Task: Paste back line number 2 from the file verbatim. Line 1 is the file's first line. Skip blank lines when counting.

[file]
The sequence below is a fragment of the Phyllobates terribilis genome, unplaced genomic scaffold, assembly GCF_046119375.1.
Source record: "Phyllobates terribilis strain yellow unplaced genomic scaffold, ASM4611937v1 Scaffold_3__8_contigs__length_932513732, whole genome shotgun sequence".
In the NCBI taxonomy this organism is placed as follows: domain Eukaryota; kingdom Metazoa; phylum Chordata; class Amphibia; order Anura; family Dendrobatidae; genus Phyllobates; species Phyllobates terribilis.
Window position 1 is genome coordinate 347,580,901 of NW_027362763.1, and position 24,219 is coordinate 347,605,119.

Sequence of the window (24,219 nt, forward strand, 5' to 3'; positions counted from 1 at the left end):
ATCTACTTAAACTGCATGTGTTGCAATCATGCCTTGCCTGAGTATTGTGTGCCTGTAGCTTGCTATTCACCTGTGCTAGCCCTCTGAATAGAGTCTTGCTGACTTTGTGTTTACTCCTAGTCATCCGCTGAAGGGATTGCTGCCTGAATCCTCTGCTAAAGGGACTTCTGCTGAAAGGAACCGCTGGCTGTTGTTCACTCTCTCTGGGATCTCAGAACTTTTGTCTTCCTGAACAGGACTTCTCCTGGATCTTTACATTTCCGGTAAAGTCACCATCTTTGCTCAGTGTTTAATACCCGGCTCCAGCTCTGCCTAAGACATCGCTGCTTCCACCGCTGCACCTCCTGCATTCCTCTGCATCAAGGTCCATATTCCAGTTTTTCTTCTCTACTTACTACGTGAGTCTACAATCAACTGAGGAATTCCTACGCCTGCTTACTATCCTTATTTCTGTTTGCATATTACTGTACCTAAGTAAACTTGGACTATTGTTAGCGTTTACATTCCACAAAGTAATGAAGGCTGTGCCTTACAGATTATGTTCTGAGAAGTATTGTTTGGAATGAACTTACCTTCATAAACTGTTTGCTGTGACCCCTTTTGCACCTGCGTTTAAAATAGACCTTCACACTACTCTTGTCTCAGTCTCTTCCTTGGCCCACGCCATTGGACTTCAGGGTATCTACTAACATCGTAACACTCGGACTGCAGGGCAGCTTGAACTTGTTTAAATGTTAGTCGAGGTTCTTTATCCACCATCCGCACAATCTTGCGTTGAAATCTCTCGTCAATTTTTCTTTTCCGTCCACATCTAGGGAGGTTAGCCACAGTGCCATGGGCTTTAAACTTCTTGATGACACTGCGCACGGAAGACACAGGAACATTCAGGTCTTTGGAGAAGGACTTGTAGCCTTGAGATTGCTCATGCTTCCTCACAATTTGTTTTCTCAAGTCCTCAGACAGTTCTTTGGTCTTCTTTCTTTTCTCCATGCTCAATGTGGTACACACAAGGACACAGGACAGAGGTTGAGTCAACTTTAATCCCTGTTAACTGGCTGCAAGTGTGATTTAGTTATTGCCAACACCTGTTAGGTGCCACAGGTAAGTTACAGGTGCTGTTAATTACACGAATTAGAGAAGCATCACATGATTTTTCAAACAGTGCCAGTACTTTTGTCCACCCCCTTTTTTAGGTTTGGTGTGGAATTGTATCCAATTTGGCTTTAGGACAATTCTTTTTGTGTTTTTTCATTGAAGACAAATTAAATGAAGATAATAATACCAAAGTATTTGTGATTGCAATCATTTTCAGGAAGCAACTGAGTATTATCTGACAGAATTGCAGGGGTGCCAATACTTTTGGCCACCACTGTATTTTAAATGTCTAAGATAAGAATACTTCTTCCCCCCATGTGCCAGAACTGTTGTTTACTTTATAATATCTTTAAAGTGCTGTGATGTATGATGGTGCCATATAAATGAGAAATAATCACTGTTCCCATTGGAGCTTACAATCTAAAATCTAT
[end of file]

Source record: "Phyllobates terribilis strain yellow unplaced genomic scaffold, ASM4611937v1 Scaffold_3__8_contigs__length_932513732, whole genome shotgun sequence".